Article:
5 Best Small Bass Amps for Home Practice
Are you afraid that your 5.1 PC stereo system might soon burn out from your bass? Are you too uncomfortable wearing your headphones all the time? You might want to consider buying one of the best small bass amps to practice at home or in the studio.
Best Small Bass Amps for Beginners and Pros
The Fender Rumble 15 v3 is a small bass amp that does its best to reproduce that coveted vintage Fender tone without cracking the paint off the walls. You can use it to practice riffs alongside your MP3 player, courtesy of the 1/8” aux input jack.
The headphone output will also allow you to play in silence to avoid bothering the neighbors and family members. You can do a decent amount of tone shaping via the 3-band EQ, though you shouldn’t expect anything too impressive.
At roughly 16lbs, this 15W amp is not exactly the lightest mini bass amp. However, it does have a solid tone and enough customization options, which is why it’s a reliable choice for practicing at home or in the studio.
Slightly expensive for a mini bass amp, the Roland Micro Cube RX is nothing if not very versatile. It comes with a 3-band EQ, delay and reverb, a rhythm guide, as well as flanger, phaser, and chorus effects.
If you’re looking to experiment with different tones and effects, this small bass amp will help you do it. I also like the fact that you can practice rhythm training with this amp, as well as the fact that it has a built-in tuner.
The six digital effects, accurate control, and the brit combo panel also make the amp more suitable for experienced players. The amp has decent autonomy, too, as it can run for up to 11 hours on a pack of six AA batteries.
The Blackstar Bass Combo Amp is small and offers just two channels, clean and overdrive. That’s more than enough for a simple 3” speaker.
But as tiny as this amp is, it’s very accurate. I like it for beginner bass players mostly because of the on-board compressor. It can help mask some flaws in your playing and thus let you practice alongside your favorite tracks with fewer interruptions.
That said, it doesn’t offer much in terms of tone customization. The amp comes with only four knobs - gain, compressor, volume, and EQ. Still, if you need something cheap for practicing at home or with your headphones on, this could be the right fit.
The VOX PB10 combo amp comes with treble and bass control knobs, as well as a brightness switch. The latter is an interesting choice, as it can give you a more dynamic sound by enhancing the upper register. That should translate to more detailed and pronounced harmonics.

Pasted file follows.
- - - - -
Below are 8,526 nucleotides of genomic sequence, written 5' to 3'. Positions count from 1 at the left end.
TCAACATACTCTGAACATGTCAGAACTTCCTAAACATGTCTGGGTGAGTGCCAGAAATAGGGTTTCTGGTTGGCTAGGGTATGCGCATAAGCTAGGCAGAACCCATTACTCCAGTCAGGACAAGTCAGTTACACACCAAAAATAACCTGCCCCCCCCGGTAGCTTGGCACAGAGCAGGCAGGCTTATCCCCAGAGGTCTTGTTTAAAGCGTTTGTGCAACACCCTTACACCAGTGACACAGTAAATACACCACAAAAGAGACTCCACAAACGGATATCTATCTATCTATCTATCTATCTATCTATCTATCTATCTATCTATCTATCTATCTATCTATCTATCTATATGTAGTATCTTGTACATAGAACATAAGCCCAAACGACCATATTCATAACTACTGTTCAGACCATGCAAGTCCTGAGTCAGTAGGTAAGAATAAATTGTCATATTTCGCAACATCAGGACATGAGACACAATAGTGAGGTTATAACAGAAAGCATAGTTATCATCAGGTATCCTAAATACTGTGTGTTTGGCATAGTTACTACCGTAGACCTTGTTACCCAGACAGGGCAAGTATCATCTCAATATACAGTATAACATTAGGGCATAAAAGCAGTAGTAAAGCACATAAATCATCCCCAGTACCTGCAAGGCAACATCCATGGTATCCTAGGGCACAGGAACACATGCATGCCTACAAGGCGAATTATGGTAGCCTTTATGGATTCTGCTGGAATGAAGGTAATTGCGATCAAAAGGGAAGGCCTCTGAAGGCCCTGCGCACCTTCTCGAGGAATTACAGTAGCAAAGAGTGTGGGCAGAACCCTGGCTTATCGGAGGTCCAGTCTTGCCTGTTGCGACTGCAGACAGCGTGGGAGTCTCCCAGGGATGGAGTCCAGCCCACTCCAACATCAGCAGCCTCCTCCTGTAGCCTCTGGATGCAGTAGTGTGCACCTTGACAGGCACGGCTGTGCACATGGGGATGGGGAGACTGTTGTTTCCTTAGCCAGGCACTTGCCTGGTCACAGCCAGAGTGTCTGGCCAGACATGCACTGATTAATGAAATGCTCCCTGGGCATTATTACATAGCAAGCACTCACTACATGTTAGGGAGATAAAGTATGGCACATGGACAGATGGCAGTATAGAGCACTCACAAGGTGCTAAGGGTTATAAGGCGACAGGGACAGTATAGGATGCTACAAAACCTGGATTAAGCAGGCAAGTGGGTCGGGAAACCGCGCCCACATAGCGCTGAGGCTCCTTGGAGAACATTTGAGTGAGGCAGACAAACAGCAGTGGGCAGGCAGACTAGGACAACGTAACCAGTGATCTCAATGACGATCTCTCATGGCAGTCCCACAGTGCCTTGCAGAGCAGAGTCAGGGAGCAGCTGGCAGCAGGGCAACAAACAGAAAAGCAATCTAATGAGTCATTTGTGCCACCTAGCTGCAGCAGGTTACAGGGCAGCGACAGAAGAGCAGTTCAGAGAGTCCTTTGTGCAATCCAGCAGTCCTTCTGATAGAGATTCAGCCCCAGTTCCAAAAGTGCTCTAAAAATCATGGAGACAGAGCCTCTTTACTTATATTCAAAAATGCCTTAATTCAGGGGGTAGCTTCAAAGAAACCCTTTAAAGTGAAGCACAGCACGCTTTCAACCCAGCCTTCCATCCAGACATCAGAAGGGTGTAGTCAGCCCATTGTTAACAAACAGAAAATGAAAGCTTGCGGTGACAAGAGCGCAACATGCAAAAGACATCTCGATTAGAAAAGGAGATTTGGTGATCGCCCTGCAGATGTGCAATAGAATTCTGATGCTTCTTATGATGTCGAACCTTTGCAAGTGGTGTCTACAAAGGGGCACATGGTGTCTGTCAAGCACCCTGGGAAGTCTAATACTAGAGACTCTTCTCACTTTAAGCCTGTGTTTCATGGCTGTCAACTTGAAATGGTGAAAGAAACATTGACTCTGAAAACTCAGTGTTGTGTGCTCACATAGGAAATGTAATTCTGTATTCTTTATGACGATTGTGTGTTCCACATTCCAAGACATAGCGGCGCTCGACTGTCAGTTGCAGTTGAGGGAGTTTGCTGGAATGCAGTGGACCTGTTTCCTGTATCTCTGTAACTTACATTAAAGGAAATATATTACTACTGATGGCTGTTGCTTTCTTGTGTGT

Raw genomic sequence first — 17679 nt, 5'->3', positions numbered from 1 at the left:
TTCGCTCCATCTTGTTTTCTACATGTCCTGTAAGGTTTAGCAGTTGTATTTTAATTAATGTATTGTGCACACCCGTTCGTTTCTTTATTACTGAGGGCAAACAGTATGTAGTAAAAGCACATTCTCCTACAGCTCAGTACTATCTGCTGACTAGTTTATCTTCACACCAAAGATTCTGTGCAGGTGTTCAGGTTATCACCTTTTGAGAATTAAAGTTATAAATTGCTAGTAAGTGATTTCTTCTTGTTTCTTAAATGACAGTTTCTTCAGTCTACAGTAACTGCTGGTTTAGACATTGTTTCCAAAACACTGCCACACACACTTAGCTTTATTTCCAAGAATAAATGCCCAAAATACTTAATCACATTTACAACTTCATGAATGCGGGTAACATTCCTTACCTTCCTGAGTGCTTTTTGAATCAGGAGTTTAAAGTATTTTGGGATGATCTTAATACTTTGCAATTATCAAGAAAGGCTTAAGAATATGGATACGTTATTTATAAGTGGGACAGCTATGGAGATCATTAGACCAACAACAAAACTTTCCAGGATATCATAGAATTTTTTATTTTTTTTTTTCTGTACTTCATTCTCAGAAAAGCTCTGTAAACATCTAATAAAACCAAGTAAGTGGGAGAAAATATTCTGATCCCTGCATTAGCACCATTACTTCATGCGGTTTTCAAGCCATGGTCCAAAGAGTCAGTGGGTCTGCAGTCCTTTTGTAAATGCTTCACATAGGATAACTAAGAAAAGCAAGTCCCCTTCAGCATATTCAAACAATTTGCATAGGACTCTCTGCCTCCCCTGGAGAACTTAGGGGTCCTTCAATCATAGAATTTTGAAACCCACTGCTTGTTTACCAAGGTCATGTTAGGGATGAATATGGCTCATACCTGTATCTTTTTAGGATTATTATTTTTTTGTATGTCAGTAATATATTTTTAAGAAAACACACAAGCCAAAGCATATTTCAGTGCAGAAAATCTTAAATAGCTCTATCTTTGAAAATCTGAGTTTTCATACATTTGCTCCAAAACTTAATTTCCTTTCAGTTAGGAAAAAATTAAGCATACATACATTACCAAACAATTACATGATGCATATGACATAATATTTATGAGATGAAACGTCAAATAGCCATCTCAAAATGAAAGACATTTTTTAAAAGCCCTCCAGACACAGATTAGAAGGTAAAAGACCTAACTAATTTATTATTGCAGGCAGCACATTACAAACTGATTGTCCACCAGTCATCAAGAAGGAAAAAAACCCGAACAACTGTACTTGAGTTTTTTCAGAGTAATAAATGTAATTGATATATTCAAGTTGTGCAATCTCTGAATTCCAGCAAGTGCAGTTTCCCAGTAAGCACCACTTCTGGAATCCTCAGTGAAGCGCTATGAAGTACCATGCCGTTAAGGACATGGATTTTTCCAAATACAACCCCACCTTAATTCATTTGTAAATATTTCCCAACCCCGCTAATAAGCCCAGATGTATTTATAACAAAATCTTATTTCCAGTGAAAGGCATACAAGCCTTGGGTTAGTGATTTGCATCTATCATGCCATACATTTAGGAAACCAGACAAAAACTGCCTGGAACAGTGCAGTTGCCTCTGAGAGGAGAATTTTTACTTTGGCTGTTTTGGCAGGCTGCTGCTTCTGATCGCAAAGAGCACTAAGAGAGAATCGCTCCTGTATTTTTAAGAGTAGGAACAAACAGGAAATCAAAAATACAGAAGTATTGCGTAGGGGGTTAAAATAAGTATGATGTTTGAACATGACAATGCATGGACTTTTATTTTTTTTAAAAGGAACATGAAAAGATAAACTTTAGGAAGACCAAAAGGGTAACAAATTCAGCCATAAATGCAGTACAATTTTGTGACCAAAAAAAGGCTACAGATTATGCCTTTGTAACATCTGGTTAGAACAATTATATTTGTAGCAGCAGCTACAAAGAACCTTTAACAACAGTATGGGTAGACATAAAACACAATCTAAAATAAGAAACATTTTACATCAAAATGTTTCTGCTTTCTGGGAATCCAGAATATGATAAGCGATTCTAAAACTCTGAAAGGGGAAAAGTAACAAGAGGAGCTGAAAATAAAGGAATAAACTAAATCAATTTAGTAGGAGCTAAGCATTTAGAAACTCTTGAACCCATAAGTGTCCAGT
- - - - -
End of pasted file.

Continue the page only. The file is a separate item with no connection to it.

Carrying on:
It should at least make it easier to spot mistakes and parts where you’re struggling. The amp provides 10W of power, which is more than enough for home practicing. Of course, you can also just put your headphones on and practice in silence.
The distortion you get from the drive control is not too impressive. It is warm and doesn’t buzz, but it’s going to be hard to get decent enough clarity at higher volume levels.
The Peavey MAX 126 is a great mini bass amp. It only has 10W of power, but it allows for some exciting tone-shaping possibilities. It rocks a 2-band EQ and vintage tone control knob.
You’ll be able to control the higher and lower registers as well as give your tone some old-school flavor. Peavey’s TransTube circuitry is in charge of the gain function. It offers clarity, a unique sound, and minimizes the amount of distortion at high volume levels.
It’s impressive how roomy this little amp sounds. The 6.5” speaker is partially responsible for that, as it is somewhat more robust than what most other manufacturers offer in this class.
Small Bass Amps – Important Features
So what’s essential for a mini bass amplifier to have? You’ll want volume and gain controls. At most, 10 to 15 watts of power. That should be enough to hear yourself but not too loud that you’ll bother someone with your playing.
A headphone output jack is just as important, perhaps even more critical than an MP3 line-in jack. Small bass amps are not just about practicing at lower volumes. They should also allow you to practice your instrument in silence while still giving you a decent tone.
Small Bass Amps – Nice to Haves
A 3-band EQ can open up many avenues of tone customization. But since you’re not buying your practice amp to jam along with your bandmates, you should care less about tone customization.
The same thing goes for overdrive, bright switches, or even vintage gain knobs. This type of tone customization is not necessary when you’re learning to play or practicing in your room. And, the level of customization isn’t going to be overly impressive either.
Complex Amps Are Not Always Bad
Rhythm function is one feature that can take your practice amp and turn it into a reliable teaching aid. But you’ll notice that not all mini bass amps have it. Those that do, however, have a built-in metronome and perhaps even some beats. Combined, they can help you gain a sense of rhythm and tempo, as well as accuracy.
It’s not mandatory if you mostly plan on practicing scales and licks. And it may also be unnecessary if you can plug in an MP3 player or iPod and practice to your favorite songs.
My Closing Thoughts on Using Mini Bass Amps
You can’t hope to get more than a light jam session with one or two friends when you’re playing through a small bass amp. That said, for practice purposes, and even for testing out some unique tones and effects, this type of amp is the right choice.
Start your search with the models reviewed in this article, and apply the tips from the second half, and you’ll be jamming on your new mini bass amp in no-time.